Mondal & ANR. Vs. State of West Bengal  INSC 1685 (28 October 2009)
APPELLATE JURISDICTION CRIMINAL APPEAL NO.1974 OF 2009 (Arising out of
S.L.P.(Crl.)NO.1502 of 2009) PRABIR MONDAL & ANR. ... Appellants STATE OF
WEST BENGAL ... Respondent
appellants herein and one Mongal Das were tried for an offence punishable under
Section 307/34 Indian Penal Code in Sessions Trial No.2 of March 1987 arising
out of a First Information Report lodged with Berhampore Police Station in the
District of Murshidabad, West Bengal. The learned 2 Sessions Judge convicted
the three accused under Section 307/34 I.P.C. and sentenced each of them to
suffer rigorous imprisonment for 10 years and to pay a fine of Rs.1,000/-, and,
in default, to suffer rigorous imprisonment for one more year.
Aggrieved by the judgment of conviction and sentence passed by the learned
Sessions Judge, the appellants, along with Mongal Das, filed an appeal before
the High Court, being C.R.A.No.343/87. By its judgment dated 30th June, 2008,
the High Court dismissed the appeal and confirmed the judgment of the learned
Sessions Judge. Although, there were no eye-witnesses to the incident and the
conviction was based on circumstantial evidence, the High Court was of the view
that the circumstantial evidence, and in particular, the evidence of the victim
would conclusively show that the accused were involved in the incident. Even
the fact that the victim had not informed the doctor, who was 3 examined as
"P.W.7", as to how the incident had happened, was not given much
importance by the High Court.
Appearing for the appellants, Mr. Pradip Ghosh, learned Senior Advocate
submitted that while disposing of the appeal, the Hon'ble Judges of the High
Court did not deal with the evidence adduced on behalf of the prosecution and
disposed of the appeal on a general reference to the same. Mr. Ghosh submitted
that the evidence adduced on behalf of the prosecution, including the evidence
of P.W.1, the victim, would clearly establish the absurdity of the prosecution
case. Mr. Ghosh urged that even the evidence of the doctor (P.W.7) had not been
considered by the High Court, although, the same had a significant bearing on
the veracity of the prosecution case.
Ghosh urged that although the incident is said to have occurred at about 11.00
p.m. in the 4 night of 6th September, 1982, the same was reported to the
Berhampore Police Station only at 9.45 a.m. on 7th September, 1982, after the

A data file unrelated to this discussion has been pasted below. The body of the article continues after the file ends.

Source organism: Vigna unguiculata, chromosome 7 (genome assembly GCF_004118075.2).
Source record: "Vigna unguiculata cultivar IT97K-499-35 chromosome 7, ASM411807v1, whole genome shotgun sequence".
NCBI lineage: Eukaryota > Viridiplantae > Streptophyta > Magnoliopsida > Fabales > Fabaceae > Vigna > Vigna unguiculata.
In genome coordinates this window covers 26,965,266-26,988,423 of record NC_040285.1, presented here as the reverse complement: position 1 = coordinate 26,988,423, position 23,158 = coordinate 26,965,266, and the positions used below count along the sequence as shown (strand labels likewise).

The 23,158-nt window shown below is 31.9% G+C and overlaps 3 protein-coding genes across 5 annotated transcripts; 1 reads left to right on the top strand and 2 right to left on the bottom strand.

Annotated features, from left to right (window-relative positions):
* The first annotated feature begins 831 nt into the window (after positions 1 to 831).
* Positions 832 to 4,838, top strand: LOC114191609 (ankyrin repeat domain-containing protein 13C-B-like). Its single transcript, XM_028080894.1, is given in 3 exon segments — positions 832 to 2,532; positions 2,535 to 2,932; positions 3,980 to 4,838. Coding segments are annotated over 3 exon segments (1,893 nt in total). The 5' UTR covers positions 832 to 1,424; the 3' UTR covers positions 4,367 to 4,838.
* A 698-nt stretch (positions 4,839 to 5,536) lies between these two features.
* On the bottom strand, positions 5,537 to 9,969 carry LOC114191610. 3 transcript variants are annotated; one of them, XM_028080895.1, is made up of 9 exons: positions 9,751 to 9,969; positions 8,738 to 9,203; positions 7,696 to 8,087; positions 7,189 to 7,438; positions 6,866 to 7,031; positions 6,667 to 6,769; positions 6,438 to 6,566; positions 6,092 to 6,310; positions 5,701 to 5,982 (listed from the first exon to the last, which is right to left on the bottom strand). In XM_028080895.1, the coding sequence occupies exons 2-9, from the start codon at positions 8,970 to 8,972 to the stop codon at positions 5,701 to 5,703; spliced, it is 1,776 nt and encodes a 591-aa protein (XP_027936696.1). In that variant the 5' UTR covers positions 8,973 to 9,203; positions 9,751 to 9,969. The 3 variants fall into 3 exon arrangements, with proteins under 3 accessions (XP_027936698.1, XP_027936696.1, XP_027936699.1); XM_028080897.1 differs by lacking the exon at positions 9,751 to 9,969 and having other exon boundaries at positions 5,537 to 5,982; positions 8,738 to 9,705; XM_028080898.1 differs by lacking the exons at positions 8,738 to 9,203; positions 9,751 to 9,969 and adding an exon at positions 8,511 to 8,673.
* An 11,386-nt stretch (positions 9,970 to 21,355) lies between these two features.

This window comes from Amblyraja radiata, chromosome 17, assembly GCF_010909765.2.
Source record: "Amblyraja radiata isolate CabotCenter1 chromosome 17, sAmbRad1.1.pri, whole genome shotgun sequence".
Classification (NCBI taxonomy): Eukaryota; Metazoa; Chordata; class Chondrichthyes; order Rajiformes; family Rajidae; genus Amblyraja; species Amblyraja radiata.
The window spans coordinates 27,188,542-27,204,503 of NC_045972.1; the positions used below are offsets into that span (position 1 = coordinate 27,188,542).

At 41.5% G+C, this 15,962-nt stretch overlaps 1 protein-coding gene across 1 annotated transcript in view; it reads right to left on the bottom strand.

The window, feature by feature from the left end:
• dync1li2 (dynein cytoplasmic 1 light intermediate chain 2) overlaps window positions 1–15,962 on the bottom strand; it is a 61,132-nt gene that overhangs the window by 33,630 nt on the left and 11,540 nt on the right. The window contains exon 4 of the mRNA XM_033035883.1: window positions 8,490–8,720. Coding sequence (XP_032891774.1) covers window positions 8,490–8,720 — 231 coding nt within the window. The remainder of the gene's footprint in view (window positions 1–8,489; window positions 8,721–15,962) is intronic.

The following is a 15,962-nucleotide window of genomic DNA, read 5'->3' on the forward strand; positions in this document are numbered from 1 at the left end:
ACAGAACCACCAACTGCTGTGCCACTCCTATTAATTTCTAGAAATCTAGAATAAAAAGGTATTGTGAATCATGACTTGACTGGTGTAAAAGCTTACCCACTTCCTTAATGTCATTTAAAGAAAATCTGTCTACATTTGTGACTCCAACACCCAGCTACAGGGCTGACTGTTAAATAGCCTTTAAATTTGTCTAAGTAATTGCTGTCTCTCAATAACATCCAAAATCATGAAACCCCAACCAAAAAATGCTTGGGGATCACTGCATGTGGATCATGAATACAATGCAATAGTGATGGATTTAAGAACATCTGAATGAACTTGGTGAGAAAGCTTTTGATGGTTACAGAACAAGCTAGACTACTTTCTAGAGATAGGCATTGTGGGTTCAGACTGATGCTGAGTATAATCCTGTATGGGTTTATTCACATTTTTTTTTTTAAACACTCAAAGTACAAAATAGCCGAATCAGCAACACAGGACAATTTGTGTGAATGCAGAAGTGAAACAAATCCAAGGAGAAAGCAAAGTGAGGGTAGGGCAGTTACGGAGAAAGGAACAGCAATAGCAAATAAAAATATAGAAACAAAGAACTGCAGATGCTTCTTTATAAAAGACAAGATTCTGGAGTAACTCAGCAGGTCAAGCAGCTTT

lapse of about 11 hours. From the First Information Report, Mr. Ghosh also
pointed out that although the complaint was lodged on 7th September, 1982 at
9.45 a.m., the same was dispatched to the learned Magistrate the next day at
8.00 a.m., after an interval of one day. According to Mr. Ghosh, such delay
spoke volumes of the manner in which the prosecution had built up its story,
which in itself belied the prosecution case.
Turning to the evidence of P.W.1, Kashem Sk., the victim, Mr. Ghosh pointed out
that according to the said witness he had gone to the Berhampore General
Hospital for treatment immediately after the incident between 1.00 and 1.30
a.m. on 7th September, 1982. From the hospital, instead of going to the police
station for lodging the First 5 Information Report, he claimed to have gone
home and went to the police station for the said purpose at 8.00 a.m., which
gave him sufficient time to involve and implicate the appellants and Mongal Das
in the incident on account of previous enmity.
Ghosh also pointed out from the evidence of P.W.1 that the incident as narrated
was hard to believe since it was the case of the victim that while he was
sleeping in the pump room in question, the Appellant No.1 pressed his mouth
with his hand while Mongal Das held two ends of the knife to cut the throat of
the victim. In cross-examination, P.W.1 also deposed that he had caught hold of
the middle portion of the knife with both hands and that on account of the same
he had sustained cut injuries on the palm of his left hand. Mr. Ghosh submitted
that the said story was not consistent with the injury report which was
prepared by P.W.7 on 7th September, 1982. According to the said 6 report, P.W.7
had examined Kashem Sk. at 1.45 a.m. in the Berhampore General Hospital where
he was posted as Medical Officer. According to him, there was one incised wound
on the left side of cheek 2=" x 1/6" skin deep starting from the left